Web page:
About Me

!nversed Poignancy!

...I am an eclectic amalgamation of many seemingly paradoxical things. This can be exemplified in both my seemingly endless persistance on many topics and arguments, as well as my careful cautiousness on other topics and arguments. This is largely due to how astute I am of the topic: more knowledge, more persistant; less knowledge, obviously more cautious. I also have times of obsessive compulsions regarding certain things (mostly just my thoughts, however)...

Life and Death

!nversed Poignancy!


An assembly

Possibly impossible

Perfectly interchangeable..


That lives most upright

Beyond the unspoken

Neither a squiggle nor a quibble..

She and Me

!nversed Poignancy!


A daffodil

Tyrannizer of me

Breaking the colors of dusk!..


The rising sun

Infringed with violations

The impurity in the salt..

Love and Poetry!

!nversed Poignancy!


A puerile desire

Buried in the heart

Never leaves..


Sentimentally melodramatic

Cursively recursive

My thoughts idiotic!

Social Network tending to Anti-Socialism?

Scribbled by Bharath C On March 21, 2010
The Facebook statistics recently provided by Alexa--such as that the site adds an astonishing 600,000 users per day--are worthy of serious contemplation by social scientists still playing catch-up when it comes to this and other forms of online communication. But at the risk of seeming curmudgeonly (I imagine my fellow friends, Facebook devotees all, rolling their eyes), I want to make a prediction. Social scientists are very fond of "capital," which is a type of resource with a plausible connection to some desired outcome. These include economic capital (money), human capital (skills), cultural capital (powers of discernment vis-a-vis cultural objects), conversational capital (interesting things to talk about) and social capital (social connections). To this list I predict that we will eventually want to add something that I am tempted to call anti-social capital, which is a snarky (and imprecise) term for the absence of ties of a certain type, namely those whose main consequence is that you spend a lot of time online communicating with people who, like you, have a lot of time to spend socializing online. It's not hard to foresee why someone without such connections would fare better at school, in the workplace, and in their family relations than someone with them, other things being equal.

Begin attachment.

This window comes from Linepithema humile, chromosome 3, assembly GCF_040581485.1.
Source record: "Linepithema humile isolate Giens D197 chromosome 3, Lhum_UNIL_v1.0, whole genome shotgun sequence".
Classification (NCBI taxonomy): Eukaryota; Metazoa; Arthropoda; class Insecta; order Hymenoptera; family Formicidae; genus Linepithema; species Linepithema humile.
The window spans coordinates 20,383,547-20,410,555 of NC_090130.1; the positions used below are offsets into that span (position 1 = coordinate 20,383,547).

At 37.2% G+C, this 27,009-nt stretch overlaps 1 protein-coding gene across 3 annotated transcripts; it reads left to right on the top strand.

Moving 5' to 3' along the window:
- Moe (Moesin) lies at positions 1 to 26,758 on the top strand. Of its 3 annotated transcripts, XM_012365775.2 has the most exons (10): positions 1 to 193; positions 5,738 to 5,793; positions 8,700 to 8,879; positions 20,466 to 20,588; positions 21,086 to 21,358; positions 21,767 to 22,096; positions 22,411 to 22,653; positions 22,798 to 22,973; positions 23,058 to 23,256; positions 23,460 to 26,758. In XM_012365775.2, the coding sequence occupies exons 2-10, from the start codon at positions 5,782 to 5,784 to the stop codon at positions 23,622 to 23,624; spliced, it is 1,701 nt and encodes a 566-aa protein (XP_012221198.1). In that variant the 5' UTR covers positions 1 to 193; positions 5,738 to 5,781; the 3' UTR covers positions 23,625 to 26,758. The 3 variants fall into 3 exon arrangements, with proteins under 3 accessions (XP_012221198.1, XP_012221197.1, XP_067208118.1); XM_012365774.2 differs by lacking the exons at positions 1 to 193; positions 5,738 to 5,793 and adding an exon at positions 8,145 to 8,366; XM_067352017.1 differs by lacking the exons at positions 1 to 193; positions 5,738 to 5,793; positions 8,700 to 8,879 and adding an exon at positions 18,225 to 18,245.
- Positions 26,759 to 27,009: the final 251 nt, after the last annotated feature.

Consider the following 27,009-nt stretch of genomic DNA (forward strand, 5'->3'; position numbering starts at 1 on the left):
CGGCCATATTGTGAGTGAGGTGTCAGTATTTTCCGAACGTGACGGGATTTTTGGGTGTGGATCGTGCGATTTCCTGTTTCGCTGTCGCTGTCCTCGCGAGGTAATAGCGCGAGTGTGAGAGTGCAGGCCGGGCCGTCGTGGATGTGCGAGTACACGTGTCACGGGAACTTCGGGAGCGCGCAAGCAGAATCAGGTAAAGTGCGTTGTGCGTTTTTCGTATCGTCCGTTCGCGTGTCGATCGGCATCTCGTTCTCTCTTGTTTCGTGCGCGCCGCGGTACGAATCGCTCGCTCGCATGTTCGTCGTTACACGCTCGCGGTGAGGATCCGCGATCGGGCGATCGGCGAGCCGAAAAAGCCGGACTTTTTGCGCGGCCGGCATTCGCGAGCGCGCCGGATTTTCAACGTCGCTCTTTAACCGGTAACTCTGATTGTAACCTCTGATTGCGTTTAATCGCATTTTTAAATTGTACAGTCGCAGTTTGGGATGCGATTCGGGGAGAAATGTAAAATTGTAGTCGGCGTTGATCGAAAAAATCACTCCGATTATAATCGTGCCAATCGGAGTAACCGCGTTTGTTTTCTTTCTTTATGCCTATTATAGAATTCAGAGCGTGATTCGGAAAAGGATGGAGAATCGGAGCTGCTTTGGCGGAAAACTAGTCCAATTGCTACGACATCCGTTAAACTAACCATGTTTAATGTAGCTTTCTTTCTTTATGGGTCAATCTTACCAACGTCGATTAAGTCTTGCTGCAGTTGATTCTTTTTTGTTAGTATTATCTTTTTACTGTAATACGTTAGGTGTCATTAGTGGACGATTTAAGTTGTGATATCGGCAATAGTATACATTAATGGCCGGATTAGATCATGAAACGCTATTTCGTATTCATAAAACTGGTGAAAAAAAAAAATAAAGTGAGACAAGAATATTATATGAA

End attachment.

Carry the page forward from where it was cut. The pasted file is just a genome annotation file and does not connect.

Of course, the problem is not merely time diverted from more serious pursuits--exercise, learning, thinking long and hard about life's problems, interacting with those with whom one shares microbes--but also the disclosure of personal and potentially damaging information. That might point to yet another kind of capital, which I'll call non-self-disclosure capital, which is the state of not having made public (especially online) information about yourself that could result in a serious loss of face, life prospects, and possibly safety if the information gets circulated beyond its intended audience.

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